Migration experiences Defining Moments, 1945–present
Investigation 4: Australian refugee policy
4.3 2001 Refugees or hijackers? Australian troops take control of Tampa carrying rescued asylum seekers
Read the information in the Defining Moment in Australian history: 2001 Australian troops take control of Tampa carrying rescued asylum seekers and use it to answer these questions.
1. What was the MV Tampa?
2. Who were the refugees aboard the Tampa?
3. Where was the captain authorised to take them?
4. How did the refugees react?
5. How did the government initially react?
6. What change did the government propose to legislation as a result of the Tampa situation?
7. What happened to that legislation?
8. What alternative actions did the government take under the Pacific solution?
9. What were the political results of the Tampa situation?
Look back at the Key questions. Which of these questions do you think you can now answer fully? Which need more research?
10. Now complete this sentence:
There are four main streams to Australia’s migration program. Here are three of them:
- Skill — designed to improve the productive capacity of the economy and fill skill shortages in the labour market, including those in regional Australia. This represents most places offered (128,550 places in 2018–19).
- Family — is predominately made up of Partner visas, enabling Australians to reunite with family members from overseas, and provide them with pathways to citizenship (57,400 places in 2018–19).
- Special Eligibility — this covers visas for those in special circumstances that do not fit into the other streams. This can include permanent residents returning to the country after a period away, and is the smallest stream (565 places in 2018–19).
11. Rank these three streams in order of the number of people they bring to Australia.
The fourth stream, ‘humanitarian’, is managed separately and is for asylum seekers, refugees and others in need. An asylum seeker is a person who is seeking international protection but has not yet been accepted as a refugee. A refugee is one who has been accepted as having a real and well-founded fear of persecution in the country they are fleeing.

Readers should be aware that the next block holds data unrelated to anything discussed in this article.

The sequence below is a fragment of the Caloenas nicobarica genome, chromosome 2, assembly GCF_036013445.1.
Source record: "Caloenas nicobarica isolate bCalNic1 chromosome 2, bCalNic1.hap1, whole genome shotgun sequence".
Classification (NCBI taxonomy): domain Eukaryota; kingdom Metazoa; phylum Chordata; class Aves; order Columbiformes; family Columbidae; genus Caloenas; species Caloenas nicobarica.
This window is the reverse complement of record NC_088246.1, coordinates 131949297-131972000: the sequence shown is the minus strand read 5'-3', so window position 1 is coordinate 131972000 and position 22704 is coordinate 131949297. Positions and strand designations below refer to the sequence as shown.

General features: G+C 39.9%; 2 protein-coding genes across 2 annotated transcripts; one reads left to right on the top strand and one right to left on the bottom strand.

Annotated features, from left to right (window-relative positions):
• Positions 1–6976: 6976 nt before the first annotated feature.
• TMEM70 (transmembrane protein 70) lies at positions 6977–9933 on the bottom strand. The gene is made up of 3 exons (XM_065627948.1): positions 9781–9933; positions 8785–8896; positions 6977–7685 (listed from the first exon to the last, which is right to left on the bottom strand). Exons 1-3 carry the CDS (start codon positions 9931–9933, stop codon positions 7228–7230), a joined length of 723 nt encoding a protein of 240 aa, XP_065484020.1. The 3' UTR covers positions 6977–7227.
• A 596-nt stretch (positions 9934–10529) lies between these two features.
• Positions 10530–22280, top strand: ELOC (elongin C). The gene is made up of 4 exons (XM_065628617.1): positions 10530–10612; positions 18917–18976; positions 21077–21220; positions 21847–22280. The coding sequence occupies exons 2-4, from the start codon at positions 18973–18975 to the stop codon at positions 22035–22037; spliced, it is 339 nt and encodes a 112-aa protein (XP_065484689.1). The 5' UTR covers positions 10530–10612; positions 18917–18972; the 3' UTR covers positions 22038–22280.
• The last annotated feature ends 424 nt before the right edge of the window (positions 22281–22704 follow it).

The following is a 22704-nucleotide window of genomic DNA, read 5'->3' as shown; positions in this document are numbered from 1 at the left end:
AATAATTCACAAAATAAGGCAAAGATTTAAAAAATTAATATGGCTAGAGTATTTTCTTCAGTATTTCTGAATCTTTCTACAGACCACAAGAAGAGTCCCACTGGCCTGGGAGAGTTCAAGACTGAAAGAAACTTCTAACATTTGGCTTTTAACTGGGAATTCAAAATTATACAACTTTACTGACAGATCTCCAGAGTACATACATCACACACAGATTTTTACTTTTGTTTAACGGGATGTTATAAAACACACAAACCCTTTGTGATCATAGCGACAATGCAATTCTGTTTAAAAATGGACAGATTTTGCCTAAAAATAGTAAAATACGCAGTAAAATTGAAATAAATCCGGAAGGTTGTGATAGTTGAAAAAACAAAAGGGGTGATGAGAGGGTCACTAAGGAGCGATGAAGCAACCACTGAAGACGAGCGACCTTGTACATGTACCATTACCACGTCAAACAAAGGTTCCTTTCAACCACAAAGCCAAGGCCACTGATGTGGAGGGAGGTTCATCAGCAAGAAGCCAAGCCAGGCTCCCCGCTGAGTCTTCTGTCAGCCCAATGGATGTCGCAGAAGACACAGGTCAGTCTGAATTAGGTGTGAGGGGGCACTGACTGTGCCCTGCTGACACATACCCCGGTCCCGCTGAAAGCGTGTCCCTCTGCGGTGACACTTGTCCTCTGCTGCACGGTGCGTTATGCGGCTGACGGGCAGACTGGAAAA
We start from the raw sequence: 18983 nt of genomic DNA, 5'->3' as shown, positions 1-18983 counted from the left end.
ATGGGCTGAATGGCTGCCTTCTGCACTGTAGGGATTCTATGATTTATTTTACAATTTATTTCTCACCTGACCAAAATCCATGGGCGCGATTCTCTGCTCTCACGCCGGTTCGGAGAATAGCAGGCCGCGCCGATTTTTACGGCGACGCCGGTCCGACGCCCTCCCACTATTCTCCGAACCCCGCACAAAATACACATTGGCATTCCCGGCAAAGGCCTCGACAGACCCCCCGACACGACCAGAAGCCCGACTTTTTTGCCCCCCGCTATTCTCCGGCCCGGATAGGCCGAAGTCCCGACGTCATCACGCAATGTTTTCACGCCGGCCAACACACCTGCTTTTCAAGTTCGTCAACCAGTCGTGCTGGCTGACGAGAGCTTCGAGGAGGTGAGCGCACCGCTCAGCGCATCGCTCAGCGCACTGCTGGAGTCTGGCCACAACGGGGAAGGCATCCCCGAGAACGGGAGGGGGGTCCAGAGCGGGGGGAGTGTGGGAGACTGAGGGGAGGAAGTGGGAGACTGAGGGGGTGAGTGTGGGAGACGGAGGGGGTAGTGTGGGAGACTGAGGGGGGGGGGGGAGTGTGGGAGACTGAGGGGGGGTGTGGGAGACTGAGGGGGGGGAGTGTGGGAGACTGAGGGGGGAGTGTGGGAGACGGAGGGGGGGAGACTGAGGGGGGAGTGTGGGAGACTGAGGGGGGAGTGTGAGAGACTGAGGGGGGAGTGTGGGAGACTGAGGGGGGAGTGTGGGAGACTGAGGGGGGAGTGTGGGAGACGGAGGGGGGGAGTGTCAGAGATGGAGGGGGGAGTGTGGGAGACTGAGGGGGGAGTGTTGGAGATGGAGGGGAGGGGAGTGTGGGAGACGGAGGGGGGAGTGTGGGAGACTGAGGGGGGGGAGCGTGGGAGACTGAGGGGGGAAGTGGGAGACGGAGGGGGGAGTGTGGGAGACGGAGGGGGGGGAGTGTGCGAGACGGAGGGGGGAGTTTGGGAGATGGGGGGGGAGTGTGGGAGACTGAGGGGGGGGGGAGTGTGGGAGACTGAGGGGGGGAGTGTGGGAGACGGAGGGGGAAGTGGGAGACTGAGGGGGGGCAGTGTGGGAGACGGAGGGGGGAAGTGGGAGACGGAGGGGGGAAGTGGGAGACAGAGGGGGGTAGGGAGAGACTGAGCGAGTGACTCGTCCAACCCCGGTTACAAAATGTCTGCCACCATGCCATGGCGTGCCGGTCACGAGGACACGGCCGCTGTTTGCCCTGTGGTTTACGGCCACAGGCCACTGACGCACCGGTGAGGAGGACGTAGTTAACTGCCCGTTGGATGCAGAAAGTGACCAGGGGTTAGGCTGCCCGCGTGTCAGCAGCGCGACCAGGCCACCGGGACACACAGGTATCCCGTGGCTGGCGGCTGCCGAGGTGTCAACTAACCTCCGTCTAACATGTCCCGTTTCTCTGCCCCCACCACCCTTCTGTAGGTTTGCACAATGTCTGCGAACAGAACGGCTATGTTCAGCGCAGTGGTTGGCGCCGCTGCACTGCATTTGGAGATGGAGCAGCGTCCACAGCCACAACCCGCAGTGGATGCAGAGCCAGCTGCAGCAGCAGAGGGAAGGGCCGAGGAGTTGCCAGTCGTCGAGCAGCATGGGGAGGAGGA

This graph shows number of migrants accepted into Australia under the humanitarian program.
12. Now rank the four streams in order of the number of people they bring to Australia.
13. Describe the general trend in humanitarian immigration numbers.
This graph shows the numbers of people arriving by boat without a valid entry permit (‘unauthorised maritime arrivals’) and claiming asylum under the humanitarian program.
14. Describe the trends in unauthorised arrivals in this graph.
15. How significant have the peaks been in overall numbers of asylum seekers?
16. Suggest reasons why there have been times when there were no or few people arriving in this way.
17. Looking back at the Tampa case, did this occur at a time when the numbers of people arriving by boat were high or low?
People who seek to arrive in this way are now either turned back before arrival, or sent to offshore processing places so that they cannot be said to have ‘arrived’ in Australia.
Finding out more
Watch Multicultural Mosaic interview from the Australian Journey video series, to consider the views of Chief Justice Julian Burnside AO as he delivers a lecture on Australia’s mandatory detention policies.